The additional funds will be strategically allocated to enhance the contest and its alumni through marketing and public relations efforts as well as a series of business planning sessions hosted by Hatch Detroit in their targeted neighborhood revitalization areas of Hamtramck, Jefferson East, Grandmont Rosedale and the Avenue of Fashion. Four workshops are scheduled during the contest application period:

·         June 2 – Hamtramck
·         June 16 – Jefferson East
·         June 29 – Avenue of Fashion
·         July 7 – Grandmont Rosedale

The free workshops will provide an opportunity for entrepreneurs to work with established business owners to strengthen their business ideas, solidify their business plans and develop a contest application that will make a strong impression on the Detroit community.

Comerica Bank has also expanded its commitment for contest alumni. Comerica has contributed $25,000 to the Michigan Women’s Foundation to establish a micro-enterprise loan fund offered exclusively to Hatch Alumni to help them meet short-term funding challenges. Comerica and Hatch Detroit will also host a business planning workshop later this year tailored to Hatch Alumni to address challenges related to opening and operating a storefront.

The business competition seeks entrepreneurs with a retail concept to submit their business plans to establish a brick and mortar location in Detroit, Highland Park or Hamtramck. Business applications will be accepted May 2 – July 15, 2016.

The winning business pitch will take home $50,000 from Comerica Bank, $25,000 in branding and logo design from global advertising agency Team Detroit, and a package of accounting, legal, IT, public relations, and counsel from Hatch Detroit and its partners.

“The Comerica Hatch Detroit Contest is a catalyst of business competitions. Not only does it help the winning businesses to establish storefronts, but it introduces us to the area’s top entrepreneurs,” said Vittoria Katanski, executive director of Hatch Detroit. “All contest alumni are continuously encouraged and guided toward opening their doors. The 14 Hatch Alumni who have operating storefronts and 16 more operating as pop ups or opening soon, proves this contest is really revitalizing Detroit.”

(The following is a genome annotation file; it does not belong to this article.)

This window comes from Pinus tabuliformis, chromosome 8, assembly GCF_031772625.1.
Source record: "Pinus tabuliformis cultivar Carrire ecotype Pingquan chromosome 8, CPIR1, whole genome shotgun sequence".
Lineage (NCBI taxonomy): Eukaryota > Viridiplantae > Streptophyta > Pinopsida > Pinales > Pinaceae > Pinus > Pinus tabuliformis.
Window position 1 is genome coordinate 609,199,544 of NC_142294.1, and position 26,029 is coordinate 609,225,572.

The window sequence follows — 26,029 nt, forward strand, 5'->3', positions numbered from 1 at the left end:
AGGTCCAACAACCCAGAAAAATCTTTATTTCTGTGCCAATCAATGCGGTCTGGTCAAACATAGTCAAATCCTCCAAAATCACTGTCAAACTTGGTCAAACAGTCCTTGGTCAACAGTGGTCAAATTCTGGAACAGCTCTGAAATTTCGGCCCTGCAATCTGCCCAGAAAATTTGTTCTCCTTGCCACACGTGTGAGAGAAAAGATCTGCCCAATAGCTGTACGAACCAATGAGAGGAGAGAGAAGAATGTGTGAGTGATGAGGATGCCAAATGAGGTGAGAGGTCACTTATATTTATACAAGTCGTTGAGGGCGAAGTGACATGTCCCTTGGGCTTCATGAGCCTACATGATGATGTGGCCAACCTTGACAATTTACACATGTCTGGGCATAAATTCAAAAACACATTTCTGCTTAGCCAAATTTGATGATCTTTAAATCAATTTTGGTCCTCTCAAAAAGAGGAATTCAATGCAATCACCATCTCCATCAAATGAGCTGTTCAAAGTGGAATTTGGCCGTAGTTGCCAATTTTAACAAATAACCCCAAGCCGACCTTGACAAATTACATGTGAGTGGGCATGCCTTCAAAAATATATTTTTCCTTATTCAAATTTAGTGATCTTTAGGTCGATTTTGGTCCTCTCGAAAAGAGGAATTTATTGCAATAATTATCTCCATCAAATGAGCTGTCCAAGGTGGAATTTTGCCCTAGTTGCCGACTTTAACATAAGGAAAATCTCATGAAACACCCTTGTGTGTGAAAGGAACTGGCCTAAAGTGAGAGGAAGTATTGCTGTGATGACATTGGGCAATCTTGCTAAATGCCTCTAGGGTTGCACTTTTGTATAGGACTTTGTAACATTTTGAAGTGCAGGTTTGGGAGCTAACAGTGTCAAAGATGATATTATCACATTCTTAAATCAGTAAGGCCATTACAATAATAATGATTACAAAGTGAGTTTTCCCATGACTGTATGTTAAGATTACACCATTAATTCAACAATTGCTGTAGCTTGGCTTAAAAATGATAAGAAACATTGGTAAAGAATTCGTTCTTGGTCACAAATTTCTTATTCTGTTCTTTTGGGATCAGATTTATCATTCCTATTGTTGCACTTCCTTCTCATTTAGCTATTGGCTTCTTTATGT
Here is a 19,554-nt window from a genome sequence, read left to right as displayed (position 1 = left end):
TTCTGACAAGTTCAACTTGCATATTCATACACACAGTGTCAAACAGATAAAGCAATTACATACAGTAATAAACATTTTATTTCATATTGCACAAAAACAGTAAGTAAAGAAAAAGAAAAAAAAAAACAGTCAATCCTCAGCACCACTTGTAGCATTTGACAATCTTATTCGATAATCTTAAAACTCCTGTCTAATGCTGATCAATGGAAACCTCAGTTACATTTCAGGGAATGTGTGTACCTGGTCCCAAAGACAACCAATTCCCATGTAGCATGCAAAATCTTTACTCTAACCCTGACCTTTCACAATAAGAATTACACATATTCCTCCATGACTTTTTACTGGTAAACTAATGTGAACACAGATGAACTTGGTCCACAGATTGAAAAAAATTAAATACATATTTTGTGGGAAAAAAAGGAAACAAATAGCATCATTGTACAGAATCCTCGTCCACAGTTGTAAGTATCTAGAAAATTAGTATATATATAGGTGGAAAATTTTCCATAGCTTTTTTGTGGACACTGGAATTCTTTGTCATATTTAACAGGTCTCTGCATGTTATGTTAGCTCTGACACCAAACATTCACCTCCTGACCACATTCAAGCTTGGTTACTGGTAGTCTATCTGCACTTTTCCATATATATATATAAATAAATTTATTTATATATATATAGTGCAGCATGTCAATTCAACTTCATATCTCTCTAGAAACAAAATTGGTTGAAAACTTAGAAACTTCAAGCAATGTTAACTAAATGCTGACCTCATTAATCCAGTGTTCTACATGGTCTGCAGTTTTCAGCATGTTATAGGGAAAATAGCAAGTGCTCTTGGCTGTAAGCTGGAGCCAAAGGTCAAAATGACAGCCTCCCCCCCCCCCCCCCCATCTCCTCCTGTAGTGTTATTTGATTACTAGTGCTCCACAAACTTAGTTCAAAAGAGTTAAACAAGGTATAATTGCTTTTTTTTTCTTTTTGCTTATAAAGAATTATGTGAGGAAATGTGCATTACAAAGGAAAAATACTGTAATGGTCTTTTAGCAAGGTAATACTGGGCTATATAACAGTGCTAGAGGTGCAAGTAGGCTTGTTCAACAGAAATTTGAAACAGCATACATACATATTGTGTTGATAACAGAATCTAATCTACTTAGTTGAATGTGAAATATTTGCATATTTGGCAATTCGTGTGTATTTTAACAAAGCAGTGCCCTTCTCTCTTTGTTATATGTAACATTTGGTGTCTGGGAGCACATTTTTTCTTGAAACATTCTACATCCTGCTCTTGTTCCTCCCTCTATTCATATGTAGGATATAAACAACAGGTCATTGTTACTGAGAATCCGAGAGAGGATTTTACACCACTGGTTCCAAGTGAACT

Hatch Detroit has experienced tremendous success igniting small business growth since it launched the contest in 2011. Comerica Bank became the first flagship sponsor of the contest in 2012 and has provided $200,000 in prize money as well as public relations and marketing support to Hatch Detroit and the contest alumni. The contest has garnered 1,400 business submissions with a combined 300,000 public votes that helped crown Hugh, La Feria, Batch Brewing Company, Sister Pie and Live Cycle Delight as contest winners, and helped push the doors open for numerous contest alumni including the Detroit Institute of Bagels, Detroit Vegan Soul and Busted in Detroit.

Click HERE To Submit A Business Plan!

It’s Time to Vote!

It's now time to decide which of the 30 Regional Winners will be the Comcast Business I4E Grand Prize Winners!

Public voting is now open and will be through May 13, 2016. Cast your vote to help determine which six will win an additional $20,000 and a special trip to Philadelphia– where they will meet with Business Innovation Experts to discuss how to put their technology plan into action!

Vote Now!

You can vote one time per day in each category (Startup/Entrepreneur).

Grand Prize Winners

From the 30 regional winners, six will be named as GRAND PRIZE Winners and will receive an additional $20,000 cash award…plus:

  • A chance to get advice from business innovation experts at our I4E specially-designed day long event to discuss the future of their business
  • Hear the latest techniques on managing financials, growth strategies, operations, marketing and business planning to set their business up for success and growth
  • An all-expenses paid trip to Comcast Headquarters in Philadelphia – a renowned entrepreneurial city! Check out these interesting facts about Philadelphia.
  • The total value of cash and prizes is up to $34,000!

I4E Grand Prize Event

Grand Prize Winners will spend a day meeting and brainstorming with business experts about how to grow their business. Past winners call this opportunity “life changing” and “unparalleled.”